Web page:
A middle school teacher has filed a lawsuit against Homestead and its mayor after he says he was unconstitutionally kicked out and banned from city hall.
Kim Hill — a community activist and Miami-Dade County public school teacher — was removed from an August 2016 council meeting after urging city officials to implement police body cameras.
Hill’s year-long plea for police reform, which took place during the public comment portion of monthly council meetings, came after Homestead police officer Anthony Green shot and killed a 32-year-old father of six, Edward Foster III, at a South Miami-Dade intersection in 2015. Prior to this incident, Green had shot and killed two others while on duty and was cleared.
Hill says city officials claimed he violated the city’s decorum policy and was escorted out of the building — a move Hill said violated his civil rights.
The lawsuit — filed by the American Civil Liberties Union (ACLU) against Homestead and its mayor, Jeff Porter, on behalf of Hill — argues that banning Hill from city hall, which precluded him from challenging the ban, infringed upon his freedom of speech and due process rights.
“Suppression of free speech should never be a tool for the government to use against dissenters engaged in civil discourse,” Hill said in a statement. “We all have a right to address our leaders, and officials can’t execute a gag order against a person like me simply because they don’t want to hear what we have to say.”
According to the lawsuit, Hill was surrounded by several police officers, told he was “under arrest,” and escorted out of the city hall chambers. Hill was then told by officers that he had “been trespassed” and was not allowed to return to City Hall under the threat of criminal charges, “effectively preventing him from participating in the public comment section of future City Council meetings for fear of being arrested.”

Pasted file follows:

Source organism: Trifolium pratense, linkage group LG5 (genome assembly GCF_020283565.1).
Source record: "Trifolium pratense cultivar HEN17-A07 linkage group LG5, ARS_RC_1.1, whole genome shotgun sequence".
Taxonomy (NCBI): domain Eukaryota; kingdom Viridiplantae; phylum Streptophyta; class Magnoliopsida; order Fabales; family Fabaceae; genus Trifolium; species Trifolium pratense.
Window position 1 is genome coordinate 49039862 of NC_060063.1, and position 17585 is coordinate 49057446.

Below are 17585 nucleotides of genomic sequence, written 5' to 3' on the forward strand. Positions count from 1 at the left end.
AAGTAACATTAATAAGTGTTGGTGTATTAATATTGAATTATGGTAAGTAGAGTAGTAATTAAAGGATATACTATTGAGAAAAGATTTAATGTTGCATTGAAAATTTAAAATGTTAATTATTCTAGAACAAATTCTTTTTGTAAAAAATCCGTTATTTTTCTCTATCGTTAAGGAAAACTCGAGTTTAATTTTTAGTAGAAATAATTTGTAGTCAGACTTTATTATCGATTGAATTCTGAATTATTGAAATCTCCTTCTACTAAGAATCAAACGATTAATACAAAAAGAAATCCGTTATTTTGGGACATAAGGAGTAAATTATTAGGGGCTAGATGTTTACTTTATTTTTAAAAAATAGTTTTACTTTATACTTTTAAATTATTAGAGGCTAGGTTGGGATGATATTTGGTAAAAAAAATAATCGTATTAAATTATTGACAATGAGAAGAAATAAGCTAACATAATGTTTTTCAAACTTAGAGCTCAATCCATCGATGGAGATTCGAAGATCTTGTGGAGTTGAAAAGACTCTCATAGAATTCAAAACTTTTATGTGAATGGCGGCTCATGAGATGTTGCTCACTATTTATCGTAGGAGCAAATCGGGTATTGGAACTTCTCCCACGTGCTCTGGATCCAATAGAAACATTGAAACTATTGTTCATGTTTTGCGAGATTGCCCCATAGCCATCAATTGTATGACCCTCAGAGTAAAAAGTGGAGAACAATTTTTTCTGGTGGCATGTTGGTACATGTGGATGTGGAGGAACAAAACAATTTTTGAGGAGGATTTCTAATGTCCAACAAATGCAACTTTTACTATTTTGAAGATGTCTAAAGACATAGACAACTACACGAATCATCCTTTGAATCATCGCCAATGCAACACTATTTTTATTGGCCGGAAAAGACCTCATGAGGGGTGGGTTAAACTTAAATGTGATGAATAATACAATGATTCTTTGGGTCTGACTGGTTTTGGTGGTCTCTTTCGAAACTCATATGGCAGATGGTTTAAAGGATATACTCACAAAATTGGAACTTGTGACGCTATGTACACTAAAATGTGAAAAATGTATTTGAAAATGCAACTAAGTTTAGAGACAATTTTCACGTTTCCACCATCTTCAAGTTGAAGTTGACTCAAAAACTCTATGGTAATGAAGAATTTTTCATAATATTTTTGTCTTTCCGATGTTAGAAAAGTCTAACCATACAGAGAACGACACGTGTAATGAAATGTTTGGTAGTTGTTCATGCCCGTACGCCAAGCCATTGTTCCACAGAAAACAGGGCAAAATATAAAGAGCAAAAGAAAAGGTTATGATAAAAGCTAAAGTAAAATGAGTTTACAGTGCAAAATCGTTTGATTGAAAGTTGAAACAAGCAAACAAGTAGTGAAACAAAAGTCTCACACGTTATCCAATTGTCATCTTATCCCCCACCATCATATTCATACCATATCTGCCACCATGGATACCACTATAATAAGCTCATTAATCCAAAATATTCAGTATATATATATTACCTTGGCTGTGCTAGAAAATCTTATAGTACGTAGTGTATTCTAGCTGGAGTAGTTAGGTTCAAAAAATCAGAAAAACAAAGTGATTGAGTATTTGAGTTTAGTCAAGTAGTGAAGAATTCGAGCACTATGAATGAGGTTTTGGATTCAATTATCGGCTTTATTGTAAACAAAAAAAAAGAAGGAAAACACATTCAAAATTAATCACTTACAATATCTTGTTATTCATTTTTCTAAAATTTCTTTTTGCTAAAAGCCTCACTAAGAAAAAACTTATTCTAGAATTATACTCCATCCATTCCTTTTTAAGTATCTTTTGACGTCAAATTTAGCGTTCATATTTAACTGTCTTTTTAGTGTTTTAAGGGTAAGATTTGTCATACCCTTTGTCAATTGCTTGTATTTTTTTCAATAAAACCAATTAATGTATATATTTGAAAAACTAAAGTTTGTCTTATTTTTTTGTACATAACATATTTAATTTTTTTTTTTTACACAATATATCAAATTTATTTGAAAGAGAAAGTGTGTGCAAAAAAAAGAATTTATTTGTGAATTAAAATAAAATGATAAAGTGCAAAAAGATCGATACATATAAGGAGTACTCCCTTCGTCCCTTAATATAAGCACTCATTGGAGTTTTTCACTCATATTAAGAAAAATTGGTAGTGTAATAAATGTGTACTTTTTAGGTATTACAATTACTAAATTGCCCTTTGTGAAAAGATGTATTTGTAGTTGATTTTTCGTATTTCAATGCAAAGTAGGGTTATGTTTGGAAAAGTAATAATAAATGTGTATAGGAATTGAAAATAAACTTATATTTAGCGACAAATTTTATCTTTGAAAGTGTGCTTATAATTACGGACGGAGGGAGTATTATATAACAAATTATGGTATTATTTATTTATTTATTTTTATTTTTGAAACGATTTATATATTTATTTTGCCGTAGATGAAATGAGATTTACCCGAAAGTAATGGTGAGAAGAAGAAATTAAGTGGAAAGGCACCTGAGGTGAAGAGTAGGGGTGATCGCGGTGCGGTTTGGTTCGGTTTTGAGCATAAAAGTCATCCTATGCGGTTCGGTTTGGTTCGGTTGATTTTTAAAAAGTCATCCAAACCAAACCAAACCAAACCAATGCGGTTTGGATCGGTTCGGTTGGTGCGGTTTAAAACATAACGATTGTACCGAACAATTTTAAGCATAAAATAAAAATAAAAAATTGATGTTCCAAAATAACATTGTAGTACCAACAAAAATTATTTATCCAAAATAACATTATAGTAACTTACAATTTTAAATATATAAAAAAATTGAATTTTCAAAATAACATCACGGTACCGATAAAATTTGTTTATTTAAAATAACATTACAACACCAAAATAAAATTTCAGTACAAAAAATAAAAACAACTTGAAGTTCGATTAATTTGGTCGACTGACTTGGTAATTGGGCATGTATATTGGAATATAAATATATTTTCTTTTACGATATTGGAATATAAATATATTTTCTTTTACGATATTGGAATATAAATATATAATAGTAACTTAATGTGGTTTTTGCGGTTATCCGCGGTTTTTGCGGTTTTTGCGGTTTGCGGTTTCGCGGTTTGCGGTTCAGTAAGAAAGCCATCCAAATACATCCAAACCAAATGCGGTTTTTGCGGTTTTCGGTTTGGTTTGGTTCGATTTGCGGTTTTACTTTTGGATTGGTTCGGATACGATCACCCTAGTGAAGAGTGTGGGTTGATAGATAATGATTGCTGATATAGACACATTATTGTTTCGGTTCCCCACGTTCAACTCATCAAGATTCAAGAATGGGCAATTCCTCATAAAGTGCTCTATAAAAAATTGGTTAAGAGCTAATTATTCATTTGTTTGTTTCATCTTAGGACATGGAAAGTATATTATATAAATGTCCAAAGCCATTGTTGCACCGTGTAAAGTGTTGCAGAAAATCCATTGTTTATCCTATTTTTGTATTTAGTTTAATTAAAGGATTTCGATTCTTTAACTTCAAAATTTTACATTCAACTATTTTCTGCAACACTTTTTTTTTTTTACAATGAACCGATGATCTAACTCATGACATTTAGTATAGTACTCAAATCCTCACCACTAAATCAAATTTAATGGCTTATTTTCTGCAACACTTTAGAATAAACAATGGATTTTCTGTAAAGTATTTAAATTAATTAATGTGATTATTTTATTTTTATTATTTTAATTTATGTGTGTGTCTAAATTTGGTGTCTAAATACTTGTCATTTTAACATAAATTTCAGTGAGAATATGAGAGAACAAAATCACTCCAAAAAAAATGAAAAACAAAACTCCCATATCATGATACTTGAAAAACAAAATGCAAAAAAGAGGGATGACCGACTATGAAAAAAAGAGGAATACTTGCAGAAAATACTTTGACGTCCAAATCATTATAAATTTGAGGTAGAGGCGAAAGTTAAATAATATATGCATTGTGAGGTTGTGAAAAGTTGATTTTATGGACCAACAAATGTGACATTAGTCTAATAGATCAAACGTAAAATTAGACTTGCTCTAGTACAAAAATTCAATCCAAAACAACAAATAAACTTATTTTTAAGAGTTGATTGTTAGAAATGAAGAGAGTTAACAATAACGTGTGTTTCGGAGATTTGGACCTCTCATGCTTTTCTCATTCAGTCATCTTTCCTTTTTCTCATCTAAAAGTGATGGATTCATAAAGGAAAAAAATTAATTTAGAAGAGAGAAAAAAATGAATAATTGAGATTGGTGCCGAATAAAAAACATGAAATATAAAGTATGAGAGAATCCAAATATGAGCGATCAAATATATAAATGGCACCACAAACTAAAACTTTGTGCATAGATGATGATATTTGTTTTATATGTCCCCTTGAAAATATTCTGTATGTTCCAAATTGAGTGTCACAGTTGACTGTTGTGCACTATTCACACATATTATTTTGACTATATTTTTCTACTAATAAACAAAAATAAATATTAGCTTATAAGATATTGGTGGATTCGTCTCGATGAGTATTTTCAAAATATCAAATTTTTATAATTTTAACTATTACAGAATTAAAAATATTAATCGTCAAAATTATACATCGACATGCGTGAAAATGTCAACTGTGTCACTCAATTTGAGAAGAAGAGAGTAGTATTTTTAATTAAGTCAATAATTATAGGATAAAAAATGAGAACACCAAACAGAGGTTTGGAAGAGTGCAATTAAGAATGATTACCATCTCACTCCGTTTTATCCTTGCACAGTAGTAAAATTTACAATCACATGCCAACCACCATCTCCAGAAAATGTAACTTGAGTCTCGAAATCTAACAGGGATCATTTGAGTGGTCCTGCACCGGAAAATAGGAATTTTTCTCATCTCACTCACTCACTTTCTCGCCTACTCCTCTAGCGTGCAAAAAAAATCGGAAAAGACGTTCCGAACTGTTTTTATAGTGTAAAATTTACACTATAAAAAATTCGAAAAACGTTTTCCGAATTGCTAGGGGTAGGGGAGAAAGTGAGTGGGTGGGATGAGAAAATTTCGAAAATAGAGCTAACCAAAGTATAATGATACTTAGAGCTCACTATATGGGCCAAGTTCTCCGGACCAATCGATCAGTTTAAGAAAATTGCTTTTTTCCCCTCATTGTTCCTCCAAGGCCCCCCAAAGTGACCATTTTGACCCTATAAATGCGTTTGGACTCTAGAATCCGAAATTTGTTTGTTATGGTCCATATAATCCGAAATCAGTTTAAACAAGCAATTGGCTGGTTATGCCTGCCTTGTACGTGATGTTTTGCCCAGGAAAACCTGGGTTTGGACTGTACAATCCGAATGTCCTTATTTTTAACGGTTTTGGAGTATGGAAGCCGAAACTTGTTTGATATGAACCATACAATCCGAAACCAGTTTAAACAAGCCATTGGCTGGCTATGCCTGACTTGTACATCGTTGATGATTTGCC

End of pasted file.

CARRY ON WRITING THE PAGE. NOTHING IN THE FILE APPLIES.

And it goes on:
Footage of the council meeting shows Hill speaking during his allotted time. When his time ran out, Hill walked away from the podium. There was no yelling or shouting.
“This is a moral struggle,” Hill said at the 2016 meeting. “This is an issue about black males being slaughtered all over America.”
In response to the lawsuit, Homestead spokesman Zackery Good issued a statement to the Miami Herald: “The City of Homestead denies these allegations and looks forward to its day in court.”
Homestead Mayor Jeff Porter was unable to be reached by the Miami Herald on Thursday.
The lawsuit says Homestead officials claim Hill violated the city’s decorum policy, which states “any person making impertinent or slanderous remarks, or who becomes boisterous while addressing the council, shall be barred from further audience before the council by the mayor.”
But Hill’s complaint argues that the policy — which was printed on the agenda — “was not actually in effect at the time, as the City Council had adopted new rules four months prior,” the ACLU said in a statement.
City records show that the policy was adopted on March 18, 2015. However, a new policy was adopted on April 20, 2016 — four months before Hill was reportedly kicked out of city hall.
“The revised resolution eliminated ‘making impertinent … remarks’ and ‘becom[ing] boisterous’ as grounds for barring a speaker from addressing the City Council. [It also] eliminated the requirement that for a barred speaker ‘to continue or again address the council,’ the speaker must obtain ‘permission … granted by the majority vote of the council members present,’” the lawsuit said.
Homestead officials would not comment.
“One of the foundational ideas of our democracy is that all of us have the right to openly and publicly question and challenge our elected officials,” said Jeanne Baker, legal panel chair for the ACLU’s Greater Miami Chapter.
The ACLU’s lawsuit follows that of another case involving a civic activist and the city of Riviera Beach. In that case, Fane Lozman sued the city in Palm Beach County when city leaders kicked him out of a city commission meeting and had him arrested while he spoke during the public comments section of the meeting. That case is scheduled to go before the U.S. Supreme Court later this month. More than 30 civil rights and media organizations have filed briefs in support of Lozman.